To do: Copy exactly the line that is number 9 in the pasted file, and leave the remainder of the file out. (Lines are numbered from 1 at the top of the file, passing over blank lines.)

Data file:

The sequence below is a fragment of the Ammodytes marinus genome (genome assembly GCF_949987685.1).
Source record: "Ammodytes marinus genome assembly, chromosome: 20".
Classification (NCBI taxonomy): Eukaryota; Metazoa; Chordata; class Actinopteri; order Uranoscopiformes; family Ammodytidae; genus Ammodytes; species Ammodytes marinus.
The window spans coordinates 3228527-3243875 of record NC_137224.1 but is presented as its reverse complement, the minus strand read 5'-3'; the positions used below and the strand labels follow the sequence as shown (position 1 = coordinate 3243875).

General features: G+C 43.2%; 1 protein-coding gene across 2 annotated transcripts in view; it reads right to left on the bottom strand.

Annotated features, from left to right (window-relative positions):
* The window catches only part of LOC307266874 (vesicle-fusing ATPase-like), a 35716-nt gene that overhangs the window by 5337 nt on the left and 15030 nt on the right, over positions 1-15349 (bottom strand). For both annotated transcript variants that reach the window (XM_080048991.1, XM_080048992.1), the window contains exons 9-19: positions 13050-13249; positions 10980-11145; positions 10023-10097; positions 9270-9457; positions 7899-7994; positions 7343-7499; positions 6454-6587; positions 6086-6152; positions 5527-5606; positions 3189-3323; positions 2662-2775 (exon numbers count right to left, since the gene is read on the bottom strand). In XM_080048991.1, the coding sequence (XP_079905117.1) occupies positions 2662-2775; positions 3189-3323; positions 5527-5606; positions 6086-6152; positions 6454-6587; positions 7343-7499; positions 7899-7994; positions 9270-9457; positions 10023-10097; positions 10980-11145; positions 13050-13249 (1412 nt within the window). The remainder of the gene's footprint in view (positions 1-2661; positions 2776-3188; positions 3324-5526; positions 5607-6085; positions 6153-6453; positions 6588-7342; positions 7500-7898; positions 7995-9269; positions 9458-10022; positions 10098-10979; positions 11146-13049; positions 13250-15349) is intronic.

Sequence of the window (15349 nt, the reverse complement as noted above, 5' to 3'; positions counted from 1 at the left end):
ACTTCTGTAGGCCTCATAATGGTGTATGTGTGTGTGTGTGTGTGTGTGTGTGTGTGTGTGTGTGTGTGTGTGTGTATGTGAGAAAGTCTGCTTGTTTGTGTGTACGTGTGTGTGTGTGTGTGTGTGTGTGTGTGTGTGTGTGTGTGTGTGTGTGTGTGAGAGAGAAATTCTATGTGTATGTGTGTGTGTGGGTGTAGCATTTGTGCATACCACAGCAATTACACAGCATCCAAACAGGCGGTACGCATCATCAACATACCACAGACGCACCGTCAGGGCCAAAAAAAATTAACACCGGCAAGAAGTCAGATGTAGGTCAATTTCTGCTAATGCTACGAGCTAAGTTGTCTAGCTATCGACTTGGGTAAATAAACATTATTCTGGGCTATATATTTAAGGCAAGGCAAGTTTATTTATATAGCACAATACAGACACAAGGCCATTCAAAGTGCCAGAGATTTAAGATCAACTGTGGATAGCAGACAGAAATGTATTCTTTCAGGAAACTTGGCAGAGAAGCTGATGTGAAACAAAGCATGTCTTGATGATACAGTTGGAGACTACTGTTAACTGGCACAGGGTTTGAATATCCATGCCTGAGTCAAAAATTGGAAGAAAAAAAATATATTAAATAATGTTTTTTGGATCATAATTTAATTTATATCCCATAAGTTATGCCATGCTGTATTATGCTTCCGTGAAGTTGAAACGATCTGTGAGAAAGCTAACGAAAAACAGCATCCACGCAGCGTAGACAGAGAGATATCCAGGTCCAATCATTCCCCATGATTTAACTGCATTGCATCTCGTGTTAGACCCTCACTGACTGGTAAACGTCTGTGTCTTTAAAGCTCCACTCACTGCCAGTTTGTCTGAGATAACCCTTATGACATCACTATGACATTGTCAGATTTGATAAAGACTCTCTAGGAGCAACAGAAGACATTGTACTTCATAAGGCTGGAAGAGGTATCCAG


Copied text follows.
ACTTCTGTAGGCCTCATAATGGTGTATGTGTGTGTGTGTGTGTGTGTGTGTGTGTGTGTGTGTGTGTGTGTGTGTATGTGAGAAAGTCTGCTTGTTTGTGTGTACGTGTGTGTGTGTGTGTGTGTGTGTGTGTGTGTGTGTGTGTGTGTGTGTGTGTGAGAGAGAAATTCTATGTGTATGTGTGTGTGTGGGTGTAGCATTTGTGCATACCACAGCAATTACACAGCATCCAAACAGGCGGTACGCATCATCAACATACCACAGACGCACCGTCAGGGCCAAAAAAAATTAACACCGGCAAGAAGTCAGATGTAGGTCAATTTCTGCTAATGCTACGAGCTAAGTTGTCTAGCTATCGACTTGGGTAAATAAACATTATTCTGGGCTATATATTTAAGGCAAGGCAAGTTTATTTATATAGCACAATACAGACACAAGGCCATTCAAAGTGCCAGAGATTTAAGATCAACTGTGGATAGCAGACAGAAATGTATTCTTTCAGGAAACTTGGCAGAGAAGCTGATGTGAAACAAAGCATGTCTTGATGATACAGTTGGAGACTACTGTTAACTGGCACAGGGTTTGAATATCCATGCCTGAGTCAAAAATTGGAAGAAAAAAAATATATTAAATAATGTTTTTTGGATCATAATTTAATTTATATCCCATAAGTTATGCCATGCTGTATTATGCTTCCGTGAAGTTGAAACGATCTGTGAGAAAGCTAACGAAAAACAGCATCCACGCAGCGTAGACAGAGAGATATCCAGGTCCAATCATTCCCCATGATTTAACTGCATTGCATCTCGTGTTAGACCCTCACTGACTGGTAAACGTCTGTGTCTTTAAAGCTCCACTCACTGCCAGTTTGTCTGAGATAACCCTTATGACATCACTATGACATTGTCAGATTTGATAAAGACTCTCTAGGAGCAACAGAAGACATTGTACTTCATAAGGCTGGAAGAGGTATCCAG